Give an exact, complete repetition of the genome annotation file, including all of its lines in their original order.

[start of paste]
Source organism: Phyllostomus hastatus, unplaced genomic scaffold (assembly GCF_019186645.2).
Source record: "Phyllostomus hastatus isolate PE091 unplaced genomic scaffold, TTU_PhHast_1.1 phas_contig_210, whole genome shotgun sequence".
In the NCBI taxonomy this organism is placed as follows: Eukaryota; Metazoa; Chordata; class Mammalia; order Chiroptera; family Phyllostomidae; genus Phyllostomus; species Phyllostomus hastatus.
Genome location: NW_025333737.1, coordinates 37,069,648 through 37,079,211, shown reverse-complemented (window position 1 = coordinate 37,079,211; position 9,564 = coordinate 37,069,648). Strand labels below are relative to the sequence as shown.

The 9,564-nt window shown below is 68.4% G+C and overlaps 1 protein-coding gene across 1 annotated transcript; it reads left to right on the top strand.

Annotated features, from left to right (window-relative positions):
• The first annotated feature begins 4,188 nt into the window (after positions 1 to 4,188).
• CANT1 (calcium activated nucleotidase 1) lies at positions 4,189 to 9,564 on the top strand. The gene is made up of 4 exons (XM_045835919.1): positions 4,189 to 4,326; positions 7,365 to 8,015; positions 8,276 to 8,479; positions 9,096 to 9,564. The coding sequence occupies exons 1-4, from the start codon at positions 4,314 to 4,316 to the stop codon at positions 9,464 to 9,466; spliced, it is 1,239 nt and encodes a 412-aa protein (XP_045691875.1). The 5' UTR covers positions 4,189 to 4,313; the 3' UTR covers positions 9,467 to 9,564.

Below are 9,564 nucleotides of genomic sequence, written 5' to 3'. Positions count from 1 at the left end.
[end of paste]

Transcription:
Source organism: Phyllostomus hastatus, unplaced genomic scaffold (assembly GCF_019186645.2).
Source record: "Phyllostomus hastatus isolate PE091 unplaced genomic scaffold, TTU_PhHast_1.1 phas_contig_210, whole genome shotgun sequence".
In the NCBI taxonomy this organism is placed as follows: Eukaryota; Metazoa; Chordata; class Mammalia; order Chiroptera; family Phyllostomidae; genus Phyllostomus; species Phyllostomus hastatus.
Genome location: NW_025333737.1, coordinates 37,069,648 through 37,079,211, shown reverse-complemented (window position 1 = coordinate 37,079,211; position 9,564 = coordinate 37,069,648). Strand labels below are relative to the sequence as shown.

The 9,564-nt window shown below is 68.4% G+C and overlaps 1 protein-coding gene across 1 annotated transcript; it reads left to right on the top strand.

Annotated features, from left to right (window-relative positions):
• The first annotated feature begins 4,188 nt into the window (after positions 1 to 4,188).
• CANT1 (calcium activated nucleotidase 1) lies at positions 4,189 to 9,564 on the top strand. The gene is made up of 4 exons (XM_045835919.1): positions 4,189 to 4,326; positions 7,365 to 8,015; positions 8,276 to 8,479; positions 9,096 to 9,564. The coding sequence occupies exons 1-4, from the start codon at positions 4,314 to 4,316 to the stop codon at positions 9,464 to 9,466; spliced, it is 1,239 nt and encodes a 412-aa protein (XP_045691875.1). The 5' UTR covers positions 4,189 to 4,313; the 3' UTR covers positions 9,467 to 9,564.

Below are 9,564 nucleotides of genomic sequence, written 5' to 3'. Positions count from 1 at the left end.